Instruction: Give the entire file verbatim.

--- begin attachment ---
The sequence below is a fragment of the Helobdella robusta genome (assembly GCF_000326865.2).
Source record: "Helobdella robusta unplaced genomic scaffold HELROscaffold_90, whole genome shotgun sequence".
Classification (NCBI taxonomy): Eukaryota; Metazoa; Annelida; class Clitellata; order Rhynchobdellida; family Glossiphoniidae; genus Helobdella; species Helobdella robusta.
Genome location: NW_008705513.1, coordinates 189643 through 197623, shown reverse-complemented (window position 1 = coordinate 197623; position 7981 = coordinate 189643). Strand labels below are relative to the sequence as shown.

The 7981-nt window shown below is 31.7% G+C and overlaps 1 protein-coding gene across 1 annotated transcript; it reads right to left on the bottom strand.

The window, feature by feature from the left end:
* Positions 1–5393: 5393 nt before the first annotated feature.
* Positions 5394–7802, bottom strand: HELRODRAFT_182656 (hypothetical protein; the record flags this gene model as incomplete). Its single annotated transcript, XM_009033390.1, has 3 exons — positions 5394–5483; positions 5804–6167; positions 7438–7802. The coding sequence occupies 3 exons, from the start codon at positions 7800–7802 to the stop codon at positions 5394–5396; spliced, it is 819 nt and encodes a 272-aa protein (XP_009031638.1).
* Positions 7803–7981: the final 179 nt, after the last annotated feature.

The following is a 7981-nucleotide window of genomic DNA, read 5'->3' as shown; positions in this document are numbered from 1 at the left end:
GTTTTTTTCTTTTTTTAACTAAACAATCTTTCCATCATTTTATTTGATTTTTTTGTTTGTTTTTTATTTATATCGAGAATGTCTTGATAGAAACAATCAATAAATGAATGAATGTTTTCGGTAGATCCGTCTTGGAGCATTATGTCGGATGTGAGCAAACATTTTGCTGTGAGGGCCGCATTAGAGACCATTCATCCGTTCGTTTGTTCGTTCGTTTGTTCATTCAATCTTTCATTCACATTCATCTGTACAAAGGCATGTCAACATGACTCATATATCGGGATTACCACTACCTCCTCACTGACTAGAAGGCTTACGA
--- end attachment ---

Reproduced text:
The sequence below is a fragment of the Helobdella robusta genome (assembly GCF_000326865.2).
Source record: "Helobdella robusta unplaced genomic scaffold HELROscaffold_90, whole genome shotgun sequence".
Classification (NCBI taxonomy): Eukaryota; Metazoa; Annelida; class Clitellata; order Rhynchobdellida; family Glossiphoniidae; genus Helobdella; species Helobdella robusta.
Genome location: NW_008705513.1, coordinates 189643 through 197623, shown reverse-complemented (window position 1 = coordinate 197623; position 7981 = coordinate 189643). Strand labels below are relative to the sequence as shown.

The 7981-nt window shown below is 31.7% G+C and overlaps 1 protein-coding gene across 1 annotated transcript; it reads right to left on the bottom strand.

The window, feature by feature from the left end:
* Positions 1–5393: 5393 nt before the first annotated feature.
* Positions 5394–7802, bottom strand: HELRODRAFT_182656 (hypothetical protein; the record flags this gene model as incomplete). Its single annotated transcript, XM_009033390.1, has 3 exons — positions 5394–5483; positions 5804–6167; positions 7438–7802. The coding sequence occupies 3 exons, from the start codon at positions 7800–7802 to the stop codon at positions 5394–5396; spliced, it is 819 nt and encodes a 272-aa protein (XP_009031638.1).
* Positions 7803–7981: the final 179 nt, after the last annotated feature.

The following is a 7981-nucleotide window of genomic DNA, read 5'->3' as shown; positions in this document are numbered from 1 at the left end:
GTTTTTTTCTTTTTTTAACTAAACAATCTTTCCATCATTTTATTTGATTTTTTTGTTTGTTTTTTATTTATATCGAGAATGTCTTGATAGAAACAATCAATAAATGAATGAATGTTTTCGGTAGATCCGTCTTGGAGCATTATGTCGGATGTGAGCAAACATTTTGCTGTGAGGGCCGCATTAGAGACCATTCATCCGTTCGTTTGTTCGTTCGTTTGTTCATTCAATCTTTCATTCACATTCATCTGTACAAAGGCATGTCAACATGACTCATATATCGGGATTACCACTACCTCCTCACTGACTAGAAGGCTTACGA